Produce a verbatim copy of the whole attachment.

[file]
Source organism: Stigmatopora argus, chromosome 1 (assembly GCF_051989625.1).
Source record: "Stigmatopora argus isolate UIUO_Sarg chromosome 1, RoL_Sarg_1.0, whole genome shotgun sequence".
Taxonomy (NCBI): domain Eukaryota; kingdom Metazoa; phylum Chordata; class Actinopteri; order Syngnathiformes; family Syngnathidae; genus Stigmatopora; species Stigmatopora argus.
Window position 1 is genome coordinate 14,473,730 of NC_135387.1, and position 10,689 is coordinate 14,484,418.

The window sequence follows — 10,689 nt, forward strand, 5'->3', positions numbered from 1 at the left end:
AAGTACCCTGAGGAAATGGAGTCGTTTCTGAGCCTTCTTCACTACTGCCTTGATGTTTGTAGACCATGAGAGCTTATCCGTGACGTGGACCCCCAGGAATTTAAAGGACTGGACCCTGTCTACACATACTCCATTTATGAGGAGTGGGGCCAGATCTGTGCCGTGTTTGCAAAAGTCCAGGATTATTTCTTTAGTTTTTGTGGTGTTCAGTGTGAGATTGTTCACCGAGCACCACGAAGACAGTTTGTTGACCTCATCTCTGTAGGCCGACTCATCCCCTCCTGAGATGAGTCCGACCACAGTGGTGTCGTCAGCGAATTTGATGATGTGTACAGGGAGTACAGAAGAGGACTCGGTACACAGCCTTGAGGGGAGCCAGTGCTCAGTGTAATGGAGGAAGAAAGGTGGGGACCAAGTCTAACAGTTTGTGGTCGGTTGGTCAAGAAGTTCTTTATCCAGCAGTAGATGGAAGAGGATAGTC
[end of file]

Source organism: Stigmatopora argus, chromosome 1 (assembly GCF_051989625.1).
Source record: "Stigmatopora argus isolate UIUO_Sarg chromosome 1, RoL_Sarg_1.0, whole genome shotgun sequence".
Taxonomy (NCBI): domain Eukaryota; kingdom Metazoa; phylum Chordata; class Actinopteri; order Syngnathiformes; family Syngnathidae; genus Stigmatopora; species Stigmatopora argus.
Window position 1 is genome coordinate 14,473,730 of NC_135387.1, and position 10,689 is coordinate 14,484,418.

The window sequence follows — 10,689 nt, forward strand, 5'->3', positions numbered from 1 at the left end:
AAGTACCCTGAGGAAATGGAGTCGTTTCTGAGCCTTCTTCACTACTGCCTTGATGTTTGTAGACCATGAGAGCTTATCCGTGACGTGGACCCCCAGGAATTTAAAGGACTGGACCCTGTCTACACATACTCCATTTATGAGGAGTGGGGCCAGATCTGTGCCGTGTTTGCAAAAGTCCAGGATTATTTCTTTAGTTTTTGTGGTGTTCAGTGTGAGATTGTTCACCGAGCACCACGAAGACAGTTTGTTGACCTCATCTCTGTAGGCCGACTCATCCCCTCCTGAGATGAGTCCGACCACAGTGGTGTCGTCAGCGAATTTGATGATGTGTACAGGGAGTACAGAAGAGGACTCGGTACACAGCCTTGAGGGGAGCCAGTGCTCAGTGTAATGGAGGAAGAAAGGTGGGGACCAAGTCTAACAGTTTGTGGTCGGTTGGTCAAGAAGTTCTTTATCCAGCAGTAGATGGAAGAGGATAGTC